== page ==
several methods to compromise OL 2003 hosts.

    But as a mail application OL2003 it is far superior to its predecessors.
    It is still too integrated functionally with the IE browser and the OS.
    From a security perspective, this is usually a bad thing. I believe
    we will see more exploits of the OL 2003 client once its user base is
    significant. Most users will not fork out the $400 for MS Office or the
    100$ for the stand alone product.

    I did say that there were other options. The key is not to use the OE
    that comes free with XP. Outlook is functionally more secure than it's
    express counterpart. OE is unsafe at any speed (IMHO). I frequently
    focus on the home community in this newsgroup, and was recommending
    secure alternatives that fell into the no cost realm. I do use tbird as
    a "home" client (I don't mix business and home). I did not mean to
    indicate that Thunderbird was the mail client of "choice" for the
    business environment. But it is a capable and stable client, that can
    meet the cost and functional requirements of many users.

    I should have added the caveat of free alternative choices.


    Your mileage may vary, objects are closer than they appear.
    winged, Jan 27, 2005
  12. I'm sure it's quite secure, and that any flaws will be fixed promptly. That
    doesn't worry me. Mozilla has a good track record on that sort of thing.
    Well, they better - their whole marketing strategy hinges on the idea that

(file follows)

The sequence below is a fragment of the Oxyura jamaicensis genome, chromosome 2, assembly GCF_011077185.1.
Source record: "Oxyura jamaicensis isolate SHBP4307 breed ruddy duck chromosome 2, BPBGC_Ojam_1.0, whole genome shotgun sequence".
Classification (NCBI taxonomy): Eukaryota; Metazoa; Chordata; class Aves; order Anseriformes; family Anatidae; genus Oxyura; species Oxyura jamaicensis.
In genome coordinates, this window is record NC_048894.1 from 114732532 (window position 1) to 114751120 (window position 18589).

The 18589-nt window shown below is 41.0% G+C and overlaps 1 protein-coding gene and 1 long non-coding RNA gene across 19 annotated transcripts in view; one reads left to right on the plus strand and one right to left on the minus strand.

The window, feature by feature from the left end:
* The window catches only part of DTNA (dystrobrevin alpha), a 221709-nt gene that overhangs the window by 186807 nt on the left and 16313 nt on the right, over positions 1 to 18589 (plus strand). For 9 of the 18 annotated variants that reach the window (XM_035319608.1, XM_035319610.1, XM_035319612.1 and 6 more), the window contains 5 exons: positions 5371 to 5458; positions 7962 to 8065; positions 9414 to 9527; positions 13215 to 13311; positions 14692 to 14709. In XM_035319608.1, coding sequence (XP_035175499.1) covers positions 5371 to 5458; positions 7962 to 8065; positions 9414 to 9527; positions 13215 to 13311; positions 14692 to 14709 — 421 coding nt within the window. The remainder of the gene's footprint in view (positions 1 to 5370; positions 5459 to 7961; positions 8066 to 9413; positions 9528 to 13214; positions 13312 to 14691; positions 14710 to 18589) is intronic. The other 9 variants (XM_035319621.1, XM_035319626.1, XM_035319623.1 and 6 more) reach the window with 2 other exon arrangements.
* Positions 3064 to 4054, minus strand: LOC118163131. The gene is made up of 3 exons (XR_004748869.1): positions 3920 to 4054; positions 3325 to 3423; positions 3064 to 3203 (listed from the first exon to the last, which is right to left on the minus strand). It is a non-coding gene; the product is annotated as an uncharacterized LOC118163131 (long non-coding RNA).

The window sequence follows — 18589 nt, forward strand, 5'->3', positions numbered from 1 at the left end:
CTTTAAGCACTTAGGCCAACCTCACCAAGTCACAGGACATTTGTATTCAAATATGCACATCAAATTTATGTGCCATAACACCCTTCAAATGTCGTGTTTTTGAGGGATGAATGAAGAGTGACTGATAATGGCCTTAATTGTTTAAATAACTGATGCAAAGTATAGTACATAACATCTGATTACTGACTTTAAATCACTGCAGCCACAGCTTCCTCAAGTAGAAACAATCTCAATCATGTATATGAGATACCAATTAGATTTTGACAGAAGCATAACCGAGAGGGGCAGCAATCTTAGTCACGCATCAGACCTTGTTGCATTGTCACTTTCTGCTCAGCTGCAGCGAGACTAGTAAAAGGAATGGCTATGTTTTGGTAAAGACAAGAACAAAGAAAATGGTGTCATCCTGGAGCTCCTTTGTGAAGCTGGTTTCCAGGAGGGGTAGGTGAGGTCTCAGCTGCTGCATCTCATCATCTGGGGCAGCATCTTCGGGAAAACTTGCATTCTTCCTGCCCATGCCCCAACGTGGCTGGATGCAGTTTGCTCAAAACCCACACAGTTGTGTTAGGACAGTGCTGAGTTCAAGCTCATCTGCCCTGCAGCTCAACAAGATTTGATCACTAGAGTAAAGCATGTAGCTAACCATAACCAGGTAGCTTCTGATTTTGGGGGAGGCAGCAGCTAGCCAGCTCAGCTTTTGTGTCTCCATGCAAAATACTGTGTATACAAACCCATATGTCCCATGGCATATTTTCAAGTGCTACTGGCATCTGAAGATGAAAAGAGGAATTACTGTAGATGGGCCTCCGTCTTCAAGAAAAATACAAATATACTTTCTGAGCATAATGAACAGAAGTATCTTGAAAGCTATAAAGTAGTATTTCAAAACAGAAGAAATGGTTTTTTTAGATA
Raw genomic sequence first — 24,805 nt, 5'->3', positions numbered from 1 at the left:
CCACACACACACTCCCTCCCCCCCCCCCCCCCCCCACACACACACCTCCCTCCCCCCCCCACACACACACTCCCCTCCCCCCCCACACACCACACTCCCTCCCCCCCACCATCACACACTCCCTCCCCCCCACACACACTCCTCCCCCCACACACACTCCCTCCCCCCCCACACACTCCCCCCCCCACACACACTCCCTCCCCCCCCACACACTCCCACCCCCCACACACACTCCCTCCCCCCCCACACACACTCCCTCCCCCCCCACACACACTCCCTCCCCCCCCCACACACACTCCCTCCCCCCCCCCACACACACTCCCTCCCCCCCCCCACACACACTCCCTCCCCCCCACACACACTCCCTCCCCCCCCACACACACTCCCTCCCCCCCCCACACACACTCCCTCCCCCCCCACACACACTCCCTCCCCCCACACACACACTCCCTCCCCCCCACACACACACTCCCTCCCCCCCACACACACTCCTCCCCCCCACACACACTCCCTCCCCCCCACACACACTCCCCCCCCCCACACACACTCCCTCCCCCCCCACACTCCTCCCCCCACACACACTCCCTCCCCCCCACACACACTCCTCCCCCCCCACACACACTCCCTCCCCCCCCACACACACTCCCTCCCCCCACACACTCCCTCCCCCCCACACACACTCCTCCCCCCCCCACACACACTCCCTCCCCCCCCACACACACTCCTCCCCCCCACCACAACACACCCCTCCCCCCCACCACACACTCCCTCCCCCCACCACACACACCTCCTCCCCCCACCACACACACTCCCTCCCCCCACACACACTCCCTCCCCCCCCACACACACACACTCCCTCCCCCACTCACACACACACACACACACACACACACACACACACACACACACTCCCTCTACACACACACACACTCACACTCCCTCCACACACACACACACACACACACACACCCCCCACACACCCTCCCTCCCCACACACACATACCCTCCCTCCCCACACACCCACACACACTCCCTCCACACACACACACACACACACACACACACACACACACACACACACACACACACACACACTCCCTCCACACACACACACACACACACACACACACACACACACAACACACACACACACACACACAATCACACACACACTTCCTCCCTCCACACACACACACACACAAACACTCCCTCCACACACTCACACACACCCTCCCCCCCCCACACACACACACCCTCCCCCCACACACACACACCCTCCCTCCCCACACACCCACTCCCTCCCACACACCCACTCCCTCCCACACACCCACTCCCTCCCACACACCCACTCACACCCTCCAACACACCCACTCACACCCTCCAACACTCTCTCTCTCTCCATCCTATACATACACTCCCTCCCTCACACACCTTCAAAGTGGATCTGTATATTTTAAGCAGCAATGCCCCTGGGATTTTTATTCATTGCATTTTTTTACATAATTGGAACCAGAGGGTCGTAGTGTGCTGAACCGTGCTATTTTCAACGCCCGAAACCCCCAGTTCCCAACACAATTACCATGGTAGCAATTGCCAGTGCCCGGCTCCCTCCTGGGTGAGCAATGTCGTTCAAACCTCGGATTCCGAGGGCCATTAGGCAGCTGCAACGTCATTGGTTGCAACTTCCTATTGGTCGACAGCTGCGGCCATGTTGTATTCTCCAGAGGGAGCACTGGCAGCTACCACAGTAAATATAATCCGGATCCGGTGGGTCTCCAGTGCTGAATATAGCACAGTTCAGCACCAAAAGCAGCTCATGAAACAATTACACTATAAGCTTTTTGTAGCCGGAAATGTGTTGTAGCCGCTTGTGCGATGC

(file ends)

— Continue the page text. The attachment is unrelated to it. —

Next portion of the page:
it's more secure than any MS product.

    It just seems to me that they rushed it out of beta when they saw that
    Firefox was starting to gain widespread acclaim. I personally downloaded
    it with great expectations... but ended up being rather dissapointed.

    Regardless, I'm optimistic that given a little more time to mature, it will
    rank among the best.
    J. S. Jackson, Jan 27, 2005
  13. Rob

    bowgus Guest

    So if games is the game, then XP it is ... with Linux booted/configured for
    connect; XP booted/configured or even just physically disconnected for
    (offline I assume) gaming.
    bowgus, Jan 27, 2005
  14. Rob

    al Guest

    There's no reason in the world to go for Win2k. It's buggy, slow and way
    less secure than WinXP SP2. You say you're building a new PC ... even more
    reason to only consider WinXP.

    al, Jan 27, 2005
  15. Rob

    donnie Guest

    Outlook automatically blocks attachments unless you stand your head
    and spit nickels. If I ask someone to send me one I would like to be
    able to retrieve it.
    donnie, Jan 28, 2005
  16. Rob

    donnie Guest

    I have a FreeBSD box, but I want to keep windows too.
    donnie, Jan 28, 2005
  17. Rob

    donnie Guest

    With the 50 sp2/app conflicts listed on many web sites including MS's
    site. I'm not going anywhere near it and I keep my client away from it